Utilizing chocolate for snacks
March 2, 2012
Just when spring seemed right around the corner, winter decided to get in one last go around. My suggestion: warm up and cheer up with some smooth hot chocolate. A lot of people turn to chocolate as a pick me-up, a sensible choice as the effects go beyond your taste buds and release a decent amount of chemicals.
Many have heard the adage an apple a day, but what about a piece of chocolate a day? Studies have proven that certain types of chocolate in moderation can actually have a positive impact on your health. The key is choosing the right kind.
Chocolate is categorized by the amount of cocoa butter, chocolate liquor and additives such as sugar. To start, there is cocoa powder and unsweetened chocolate. Both are commonly used in baking rather than eating in the raw form and have strong, rich, and sometimes bitter flavors. The latter, unsweetened, is the base in all other chocolate forms besides white.
Dark chocolate contains no milk solids and the cocoa content can range from 30 percent to between 70 and 80 percent. Bittersweet, which the Food and Drug Administration defines as having at least 35 percent cocoa solids and semi-sweet, would also be considered dark chocolate. The difference in sweetness is due to the lack of regulation of the amount of sugar in the chocolate. Don’t be surprised if one brand’s bitter or semi-sweet dark chocolate tastes a lot sweeter than another brand’s.
In terms of health, it is arguably the most beneficial. Being packed with flavonoids that act as antioxidants, dark chocolate can help protect your heart from free radicals. In comparison, it contains about eight times the amount of antioxidants that strawberries hold.
The benefits extend to your cholesterol and blood pressure as well. According to Mark Stibich, Ph.D., in an article on Health Benefits of Chocolate, dark chocolate has shown to reduce LDL cholesterol (the bad cholesterol) by up to 10 percent and lower blood pressure in those who have been known to have high blood pressure.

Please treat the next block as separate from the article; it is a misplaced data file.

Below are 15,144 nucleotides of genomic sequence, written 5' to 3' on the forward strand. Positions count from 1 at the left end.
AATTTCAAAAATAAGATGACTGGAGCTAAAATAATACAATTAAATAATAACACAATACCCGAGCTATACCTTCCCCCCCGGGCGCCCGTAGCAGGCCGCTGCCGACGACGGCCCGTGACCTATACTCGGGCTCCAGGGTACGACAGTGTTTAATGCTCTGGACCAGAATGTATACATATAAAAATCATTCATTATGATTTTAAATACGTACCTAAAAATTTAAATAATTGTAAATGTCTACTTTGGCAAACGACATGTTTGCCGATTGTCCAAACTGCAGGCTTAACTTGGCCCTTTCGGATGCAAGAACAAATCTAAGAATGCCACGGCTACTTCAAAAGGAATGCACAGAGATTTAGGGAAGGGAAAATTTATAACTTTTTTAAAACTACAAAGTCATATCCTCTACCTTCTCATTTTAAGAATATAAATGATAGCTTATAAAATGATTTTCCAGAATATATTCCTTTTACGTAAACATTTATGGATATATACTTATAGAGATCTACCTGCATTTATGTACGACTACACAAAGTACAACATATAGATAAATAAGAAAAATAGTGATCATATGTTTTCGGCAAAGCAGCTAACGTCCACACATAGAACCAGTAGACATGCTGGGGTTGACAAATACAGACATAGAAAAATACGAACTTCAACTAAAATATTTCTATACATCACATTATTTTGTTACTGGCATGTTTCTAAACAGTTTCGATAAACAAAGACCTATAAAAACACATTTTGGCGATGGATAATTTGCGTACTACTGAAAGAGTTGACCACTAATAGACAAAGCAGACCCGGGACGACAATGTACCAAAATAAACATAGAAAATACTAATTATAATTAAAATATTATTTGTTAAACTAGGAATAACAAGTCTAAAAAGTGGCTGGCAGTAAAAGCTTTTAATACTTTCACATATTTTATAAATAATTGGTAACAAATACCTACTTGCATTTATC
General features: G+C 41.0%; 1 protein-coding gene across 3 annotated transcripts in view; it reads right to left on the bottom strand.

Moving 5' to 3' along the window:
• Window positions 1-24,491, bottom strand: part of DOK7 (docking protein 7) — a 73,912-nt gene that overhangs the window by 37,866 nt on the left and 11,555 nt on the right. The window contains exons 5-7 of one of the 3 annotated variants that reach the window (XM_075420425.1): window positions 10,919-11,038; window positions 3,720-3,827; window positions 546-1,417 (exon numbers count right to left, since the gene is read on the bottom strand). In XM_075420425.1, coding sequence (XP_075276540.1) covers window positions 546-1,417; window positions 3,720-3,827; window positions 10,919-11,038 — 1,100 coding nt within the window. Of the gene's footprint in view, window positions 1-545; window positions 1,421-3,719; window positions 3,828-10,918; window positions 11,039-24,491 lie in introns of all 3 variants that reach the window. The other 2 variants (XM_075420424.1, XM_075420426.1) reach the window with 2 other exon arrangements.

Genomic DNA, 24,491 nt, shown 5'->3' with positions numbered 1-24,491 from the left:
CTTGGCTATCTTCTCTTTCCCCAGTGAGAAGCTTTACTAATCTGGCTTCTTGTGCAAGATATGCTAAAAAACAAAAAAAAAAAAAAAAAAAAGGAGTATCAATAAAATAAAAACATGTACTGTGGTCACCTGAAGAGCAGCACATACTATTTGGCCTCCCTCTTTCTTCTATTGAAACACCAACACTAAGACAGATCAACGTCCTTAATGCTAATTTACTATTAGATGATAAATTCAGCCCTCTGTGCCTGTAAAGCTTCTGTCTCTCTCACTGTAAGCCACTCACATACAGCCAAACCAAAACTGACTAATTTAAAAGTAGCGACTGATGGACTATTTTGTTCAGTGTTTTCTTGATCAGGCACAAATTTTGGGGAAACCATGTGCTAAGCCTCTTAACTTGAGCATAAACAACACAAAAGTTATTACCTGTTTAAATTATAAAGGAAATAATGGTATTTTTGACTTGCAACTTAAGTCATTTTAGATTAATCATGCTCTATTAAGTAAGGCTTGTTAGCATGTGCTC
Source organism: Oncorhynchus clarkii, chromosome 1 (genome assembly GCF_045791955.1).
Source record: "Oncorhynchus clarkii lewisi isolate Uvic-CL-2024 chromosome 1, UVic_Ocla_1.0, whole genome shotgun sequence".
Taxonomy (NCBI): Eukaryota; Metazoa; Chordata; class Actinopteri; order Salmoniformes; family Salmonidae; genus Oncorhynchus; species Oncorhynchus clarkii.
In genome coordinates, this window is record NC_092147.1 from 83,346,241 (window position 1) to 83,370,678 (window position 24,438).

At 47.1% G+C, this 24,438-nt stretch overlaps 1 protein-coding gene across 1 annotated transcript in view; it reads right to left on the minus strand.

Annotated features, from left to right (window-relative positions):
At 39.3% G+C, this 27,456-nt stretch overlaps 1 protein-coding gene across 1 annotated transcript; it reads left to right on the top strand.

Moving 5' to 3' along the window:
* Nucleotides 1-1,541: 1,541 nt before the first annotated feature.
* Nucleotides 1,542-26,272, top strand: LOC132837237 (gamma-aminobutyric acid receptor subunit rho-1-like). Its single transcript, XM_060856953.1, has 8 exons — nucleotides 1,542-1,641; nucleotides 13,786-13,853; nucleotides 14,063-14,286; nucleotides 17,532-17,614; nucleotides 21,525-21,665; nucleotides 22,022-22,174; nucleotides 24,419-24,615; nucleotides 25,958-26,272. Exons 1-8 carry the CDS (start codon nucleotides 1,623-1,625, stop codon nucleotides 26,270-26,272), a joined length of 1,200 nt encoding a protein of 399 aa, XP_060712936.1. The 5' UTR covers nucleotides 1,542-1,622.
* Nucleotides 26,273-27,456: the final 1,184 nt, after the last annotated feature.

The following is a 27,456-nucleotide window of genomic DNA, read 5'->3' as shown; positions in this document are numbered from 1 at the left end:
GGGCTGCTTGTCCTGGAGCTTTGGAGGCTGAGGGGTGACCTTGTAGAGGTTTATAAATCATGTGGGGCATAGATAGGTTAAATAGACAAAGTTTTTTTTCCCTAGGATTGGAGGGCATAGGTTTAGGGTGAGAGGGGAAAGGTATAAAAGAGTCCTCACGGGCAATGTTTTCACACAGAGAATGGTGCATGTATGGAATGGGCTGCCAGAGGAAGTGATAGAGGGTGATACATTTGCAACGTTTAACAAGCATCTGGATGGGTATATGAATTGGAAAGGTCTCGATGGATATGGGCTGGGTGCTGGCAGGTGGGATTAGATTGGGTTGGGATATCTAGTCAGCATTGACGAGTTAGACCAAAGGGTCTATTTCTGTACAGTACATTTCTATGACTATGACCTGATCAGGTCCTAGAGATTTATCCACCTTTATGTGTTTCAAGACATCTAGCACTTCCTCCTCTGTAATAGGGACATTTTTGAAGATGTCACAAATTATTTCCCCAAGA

Besides heart protecting qualities, it also stimulates endorphin and serotonin production, for pleasure and anti-depressant effects. All in all, moderate dark chocolate indulgence a day could benefit you.
Milk chocolate is usually much sweeter, making it a good candidate for candy bars. This variety contains either milk solids or condensed milk. Contents it holds are actually regulated with the U.S. requiring at least 10 percent chocolate liquor, 3.39 percent butterfat, and 12 percent milk solids.
Though many prefer the creamy taste over the bitterness of dark chocolate it would be hard to argue health benefits in milk chocolate.
White chocolate falls into the no health benefits category as well and often times doesn’t even taste like chocolate. With no chocolate liquor or cocoa products besides cocoa butter as ingredients it has more of a vanilla flavor. Contents in white chocolate are also regulated, with a minimum set at 20 percent cocoa butter, 14 percent milk solids, and a maximum of 55 percent sugar. This type is great for many of the same uses as either of the above varieties such as candy, baking, and drinks flavorings.
Understanding the differences between chocolate varieties will help you choose which type to use depending on which type of flavor notes you are seeking. Pick your favorite and warm up with this recipe as you wait for spring.
Hot Cocoa Cookies
1 c. butter, room temp.
1-1/2 c. sugar
1 tsp. vanilla
2 c. flour
1/2 c. cocoa powder
1 tsp. baking soda
1/4 tsp. salt
1/4 c. marshmallow fluff
1 c. chocolate chips
1 c. mini marshmallows
Preheat oven to 350°F.
Cream the butter, sugar, eggs, and vanilla until fluffy. Add flour, cocoa powder, baking soda and salt, mixing until combined. Stir in marshmallow fluff.
Fold in chocolate chips and marshmallows. Cover and chill for 30 min. to an hour. Roll into 1-1/2-inch balls and place on parchment paper lined cookie sheets.
Bake for 10-12 minutes making sure they are fully cooked. They will be sticky from the marshmallows so allow them to cool completely and possibly even stick them in the fridge for about 15 minutes. Gently remove with a spatula, let sit another 30 minutes.
Brittney Pfenning-Wendt is a columnist for the Student Voice.